Gingrich's defiant pledge to continue on against Romney sets the stage for a bitter brawl for the Republican nomination that could last for months. Gingrich supporters Tuesday night hoisted signs that read "46 States to Go."
It was a message, the former House speaker said, to those eager to write his political obituary.
US officials: Release of Taliban prisoners at Gitmo may promote talks; Afghan objections fade
WASHINGTON (AP) -- U.S. intelligence officials acknowledged Tuesday that the United States may release several Afghan Taliban prisoners from the military prison at Guantanamo Bay, Cuba, as an incentive to bring the Taliban to peace talks.
Meanwhile, Afghan officials told The Associated Press that a plan to give Afghanistan a form of legal custody over the men if they are released satisfied their earlier objection to sending the prisoners to a third country.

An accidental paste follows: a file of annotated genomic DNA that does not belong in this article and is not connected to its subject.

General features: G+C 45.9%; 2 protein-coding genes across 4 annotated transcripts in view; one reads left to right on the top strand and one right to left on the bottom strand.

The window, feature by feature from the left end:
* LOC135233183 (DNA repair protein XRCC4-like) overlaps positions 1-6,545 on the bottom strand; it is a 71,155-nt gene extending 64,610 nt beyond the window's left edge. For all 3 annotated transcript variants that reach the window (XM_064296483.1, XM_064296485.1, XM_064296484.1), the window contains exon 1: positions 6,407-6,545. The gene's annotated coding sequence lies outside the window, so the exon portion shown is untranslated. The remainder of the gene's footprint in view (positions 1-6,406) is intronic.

Director of National Intelligence Jim Clapper told Congress Tuesday that no decision had been made on whether to trade the five Taliban prisoners, now held at Guantanamo Bay as part of nascent peace talks with the Taliban. He and CIA Director David Petraeus did not dispute that the Obama administration is considering transferring the five to a third country.
U.S. officials and others had previously spoken only vaguely, and usually anonymously, about the proposal to send the prisoners to Qatar, a Persian Gulf country that has asserted a central role in framing talks that might end the 10-year war in Afghanistan. The lead U.S. negotiator trying to coax the Taliban into talks had also publicly acknowledged the possibility of a release, but said there was no final decision.